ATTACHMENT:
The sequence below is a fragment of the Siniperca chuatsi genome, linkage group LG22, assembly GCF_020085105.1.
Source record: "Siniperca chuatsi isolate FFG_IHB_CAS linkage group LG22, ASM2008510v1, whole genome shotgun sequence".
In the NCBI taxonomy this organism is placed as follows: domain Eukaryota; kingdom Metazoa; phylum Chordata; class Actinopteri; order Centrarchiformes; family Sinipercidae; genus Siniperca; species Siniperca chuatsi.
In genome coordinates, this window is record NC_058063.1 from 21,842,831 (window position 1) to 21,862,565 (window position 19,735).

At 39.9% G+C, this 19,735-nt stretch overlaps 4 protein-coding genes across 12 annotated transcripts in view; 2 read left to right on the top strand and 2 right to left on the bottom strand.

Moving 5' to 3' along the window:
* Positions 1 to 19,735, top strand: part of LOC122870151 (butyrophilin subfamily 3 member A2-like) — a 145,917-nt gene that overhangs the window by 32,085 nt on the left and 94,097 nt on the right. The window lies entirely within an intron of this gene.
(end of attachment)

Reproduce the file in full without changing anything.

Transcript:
The sequence below is a fragment of the Siniperca chuatsi genome, linkage group LG22, assembly GCF_020085105.1.
Source record: "Siniperca chuatsi isolate FFG_IHB_CAS linkage group LG22, ASM2008510v1, whole genome shotgun sequence".
In the NCBI taxonomy this organism is placed as follows: domain Eukaryota; kingdom Metazoa; phylum Chordata; class Actinopteri; order Centrarchiformes; family Sinipercidae; genus Siniperca; species Siniperca chuatsi.
In genome coordinates, this window is record NC_058063.1 from 21,842,831 (window position 1) to 21,862,565 (window position 19,735).

At 39.9% G+C, this 19,735-nt stretch overlaps 4 protein-coding genes across 12 annotated transcripts in view; 2 read left to right on the top strand and 2 right to left on the bottom strand.

Moving 5' to 3' along the window:
* Positions 1 to 19,735, top strand: part of LOC122870151 (butyrophilin subfamily 3 member A2-like) — a 145,917-nt gene that overhangs the window by 32,085 nt on the left and 94,097 nt on the right. The window lies entirely within an intron of this gene.